Is Sunak protecting us from the most immediate AI risks?

Rishi Sunak in Washington DC. Credit: PA

We've heard an awful lot recently from the digital giants - Google, Open AI, Microsoft - about how they're SO worried that their own artificial intelligence inventions could turn into self aware, all-powerful godlike monsters and decide to wipe us out, as so many pesky insects.

It is a risk that our prime minister says he takes seriously - and tonight he told Anushka Asthana that he thinks Britain is well placed to put what he calls guardrails around a malevolent super intelligence, or presumably turn the switch off at birth (though how those guardrails would protect us from an AI monster in China or Russia is not at all obvious).

Plainly it would be wrong to dismiss this danger, given that even a few months ago the experts - including the AI creators - did not expect so-called generative AI services like GPT4 to be so "intelligent" in a human-like way.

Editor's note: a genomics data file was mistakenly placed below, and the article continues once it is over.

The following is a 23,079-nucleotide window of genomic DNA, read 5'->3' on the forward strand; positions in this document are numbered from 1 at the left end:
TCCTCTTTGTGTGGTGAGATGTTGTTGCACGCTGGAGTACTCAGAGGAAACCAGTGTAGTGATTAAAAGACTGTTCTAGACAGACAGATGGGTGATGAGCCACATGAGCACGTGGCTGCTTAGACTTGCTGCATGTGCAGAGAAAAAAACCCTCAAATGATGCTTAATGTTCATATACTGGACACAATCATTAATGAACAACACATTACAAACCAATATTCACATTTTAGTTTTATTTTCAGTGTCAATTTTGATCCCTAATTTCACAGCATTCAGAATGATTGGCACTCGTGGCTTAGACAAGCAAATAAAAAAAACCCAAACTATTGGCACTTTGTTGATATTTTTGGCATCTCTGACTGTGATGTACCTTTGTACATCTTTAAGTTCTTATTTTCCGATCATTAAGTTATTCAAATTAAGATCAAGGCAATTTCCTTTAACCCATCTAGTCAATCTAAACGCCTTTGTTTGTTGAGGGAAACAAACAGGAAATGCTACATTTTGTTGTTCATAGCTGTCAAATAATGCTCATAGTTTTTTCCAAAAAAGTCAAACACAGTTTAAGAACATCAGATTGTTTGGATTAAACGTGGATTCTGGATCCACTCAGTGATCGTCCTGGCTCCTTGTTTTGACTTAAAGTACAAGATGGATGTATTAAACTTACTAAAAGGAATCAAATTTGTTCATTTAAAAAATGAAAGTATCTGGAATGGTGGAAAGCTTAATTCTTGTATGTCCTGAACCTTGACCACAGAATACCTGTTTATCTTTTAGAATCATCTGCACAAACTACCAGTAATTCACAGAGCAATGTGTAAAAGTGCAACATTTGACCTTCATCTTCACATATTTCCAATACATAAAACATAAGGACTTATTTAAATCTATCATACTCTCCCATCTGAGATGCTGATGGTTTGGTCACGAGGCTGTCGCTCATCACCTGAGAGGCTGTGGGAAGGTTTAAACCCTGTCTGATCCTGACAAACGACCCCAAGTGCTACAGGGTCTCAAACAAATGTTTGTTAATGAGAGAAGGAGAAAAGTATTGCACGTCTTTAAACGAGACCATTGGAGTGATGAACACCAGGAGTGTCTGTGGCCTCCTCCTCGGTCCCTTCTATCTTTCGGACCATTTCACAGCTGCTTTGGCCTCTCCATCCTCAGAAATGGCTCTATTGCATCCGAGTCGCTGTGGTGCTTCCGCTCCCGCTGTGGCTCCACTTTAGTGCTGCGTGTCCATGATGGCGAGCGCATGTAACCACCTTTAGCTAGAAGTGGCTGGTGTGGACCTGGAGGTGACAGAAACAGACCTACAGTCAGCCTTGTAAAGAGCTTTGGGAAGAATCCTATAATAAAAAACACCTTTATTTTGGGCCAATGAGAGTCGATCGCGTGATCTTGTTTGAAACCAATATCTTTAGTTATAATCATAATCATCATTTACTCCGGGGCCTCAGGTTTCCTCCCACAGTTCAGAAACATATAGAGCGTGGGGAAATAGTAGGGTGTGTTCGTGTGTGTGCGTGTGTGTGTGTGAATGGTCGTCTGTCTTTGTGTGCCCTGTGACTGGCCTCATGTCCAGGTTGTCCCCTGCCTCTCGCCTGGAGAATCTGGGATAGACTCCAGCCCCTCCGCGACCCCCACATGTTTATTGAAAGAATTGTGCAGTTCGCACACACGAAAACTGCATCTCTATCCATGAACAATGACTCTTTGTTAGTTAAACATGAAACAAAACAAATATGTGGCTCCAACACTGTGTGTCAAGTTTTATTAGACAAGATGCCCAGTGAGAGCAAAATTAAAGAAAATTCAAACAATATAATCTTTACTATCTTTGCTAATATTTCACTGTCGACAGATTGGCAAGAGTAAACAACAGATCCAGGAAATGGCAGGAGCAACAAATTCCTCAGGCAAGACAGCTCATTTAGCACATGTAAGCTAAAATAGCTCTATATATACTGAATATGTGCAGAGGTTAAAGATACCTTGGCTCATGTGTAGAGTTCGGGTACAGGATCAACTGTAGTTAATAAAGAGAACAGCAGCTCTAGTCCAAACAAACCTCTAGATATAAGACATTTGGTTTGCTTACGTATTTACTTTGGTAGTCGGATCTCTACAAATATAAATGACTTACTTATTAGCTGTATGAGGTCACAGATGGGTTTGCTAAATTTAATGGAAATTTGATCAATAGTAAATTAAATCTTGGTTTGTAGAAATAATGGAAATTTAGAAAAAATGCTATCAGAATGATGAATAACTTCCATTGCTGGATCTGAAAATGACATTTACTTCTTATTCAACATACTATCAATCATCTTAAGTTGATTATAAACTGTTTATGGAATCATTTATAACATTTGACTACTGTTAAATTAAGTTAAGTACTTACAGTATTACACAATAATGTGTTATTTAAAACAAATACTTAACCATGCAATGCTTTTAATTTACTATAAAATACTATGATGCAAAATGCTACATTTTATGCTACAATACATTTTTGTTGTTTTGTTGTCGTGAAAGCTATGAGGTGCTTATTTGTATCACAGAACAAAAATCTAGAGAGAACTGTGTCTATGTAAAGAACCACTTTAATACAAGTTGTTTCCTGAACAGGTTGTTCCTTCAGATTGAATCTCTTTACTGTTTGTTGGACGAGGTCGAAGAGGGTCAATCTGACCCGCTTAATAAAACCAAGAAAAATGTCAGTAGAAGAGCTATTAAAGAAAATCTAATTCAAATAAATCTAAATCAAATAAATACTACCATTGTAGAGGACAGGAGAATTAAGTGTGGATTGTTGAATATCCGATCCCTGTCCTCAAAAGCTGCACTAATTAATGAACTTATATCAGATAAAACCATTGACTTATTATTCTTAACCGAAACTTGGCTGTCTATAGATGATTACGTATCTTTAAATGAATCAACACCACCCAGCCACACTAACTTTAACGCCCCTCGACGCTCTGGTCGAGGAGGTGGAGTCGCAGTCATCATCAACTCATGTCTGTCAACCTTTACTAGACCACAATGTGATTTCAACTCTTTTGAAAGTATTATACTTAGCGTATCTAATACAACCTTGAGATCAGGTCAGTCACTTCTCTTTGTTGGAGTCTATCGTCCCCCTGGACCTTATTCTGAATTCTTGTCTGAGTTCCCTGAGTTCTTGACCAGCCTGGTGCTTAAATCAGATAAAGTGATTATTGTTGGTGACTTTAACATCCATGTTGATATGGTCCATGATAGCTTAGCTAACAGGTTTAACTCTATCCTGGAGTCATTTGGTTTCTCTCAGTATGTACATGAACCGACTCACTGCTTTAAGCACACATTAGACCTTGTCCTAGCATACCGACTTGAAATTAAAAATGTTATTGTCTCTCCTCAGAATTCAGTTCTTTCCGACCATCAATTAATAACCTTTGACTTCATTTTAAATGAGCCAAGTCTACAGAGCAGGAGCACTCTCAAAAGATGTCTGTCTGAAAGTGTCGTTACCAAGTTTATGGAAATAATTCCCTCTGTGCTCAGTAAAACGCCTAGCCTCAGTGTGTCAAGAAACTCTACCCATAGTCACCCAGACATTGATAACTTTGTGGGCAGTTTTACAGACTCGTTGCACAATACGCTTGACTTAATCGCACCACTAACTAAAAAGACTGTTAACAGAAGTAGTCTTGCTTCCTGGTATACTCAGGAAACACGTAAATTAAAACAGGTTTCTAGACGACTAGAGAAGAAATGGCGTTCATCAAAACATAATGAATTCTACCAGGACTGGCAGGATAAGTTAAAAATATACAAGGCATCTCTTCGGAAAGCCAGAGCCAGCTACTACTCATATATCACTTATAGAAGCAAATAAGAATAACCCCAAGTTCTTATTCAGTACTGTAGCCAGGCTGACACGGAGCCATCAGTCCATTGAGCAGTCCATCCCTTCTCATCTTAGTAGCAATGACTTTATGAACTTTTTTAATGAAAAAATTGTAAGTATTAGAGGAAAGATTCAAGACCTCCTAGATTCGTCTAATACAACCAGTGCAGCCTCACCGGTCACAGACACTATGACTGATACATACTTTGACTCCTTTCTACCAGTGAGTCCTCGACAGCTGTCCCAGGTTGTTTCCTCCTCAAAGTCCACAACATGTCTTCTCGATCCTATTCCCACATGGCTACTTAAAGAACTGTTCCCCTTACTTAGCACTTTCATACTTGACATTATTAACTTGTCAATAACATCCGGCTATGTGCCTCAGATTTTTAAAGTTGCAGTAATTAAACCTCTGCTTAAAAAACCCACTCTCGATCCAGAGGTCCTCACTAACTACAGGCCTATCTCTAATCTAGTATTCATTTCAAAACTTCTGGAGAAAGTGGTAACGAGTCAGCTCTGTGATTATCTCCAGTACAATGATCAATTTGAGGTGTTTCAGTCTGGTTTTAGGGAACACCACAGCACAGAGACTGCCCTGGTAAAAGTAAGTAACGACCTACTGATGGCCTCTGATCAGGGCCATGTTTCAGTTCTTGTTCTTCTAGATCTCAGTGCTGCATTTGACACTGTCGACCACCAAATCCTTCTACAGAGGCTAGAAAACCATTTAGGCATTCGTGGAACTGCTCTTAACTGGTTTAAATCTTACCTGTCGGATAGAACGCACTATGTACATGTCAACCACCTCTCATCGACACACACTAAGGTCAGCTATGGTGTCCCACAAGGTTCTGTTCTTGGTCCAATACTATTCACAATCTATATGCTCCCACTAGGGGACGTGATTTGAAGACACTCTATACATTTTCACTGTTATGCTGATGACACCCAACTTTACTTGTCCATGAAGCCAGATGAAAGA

But the extreme alarmism - the Terminator-style Armageddon scenario - feels like what magicians would call misdirection.

Because there are three much more immediate dangers, to which neither our government - nor any government to be fair - has much of interest to say.

First is that for all those services where AI is already replacing humans, how do we eliminate pernicious bias? 

Second, how do we stop bad actors using AI to create deadly weapons or hijacking elections with deep fake messages?

And - most importantly - if AI is what economists would call a general purpose technology as powerful as steam or electricity - which it probably is - what will happen to the millions of people set to lose their jobs or see them completely reconstructed in the coming few years?

Sunak is a geek and is good on detail like no other recent UK PM. 

But when he talks about AI he comes across more as an evangelist than someone focused in the necessary obsessive way on protecting us from the economic and social dislocation of the looming industrial revolution. 

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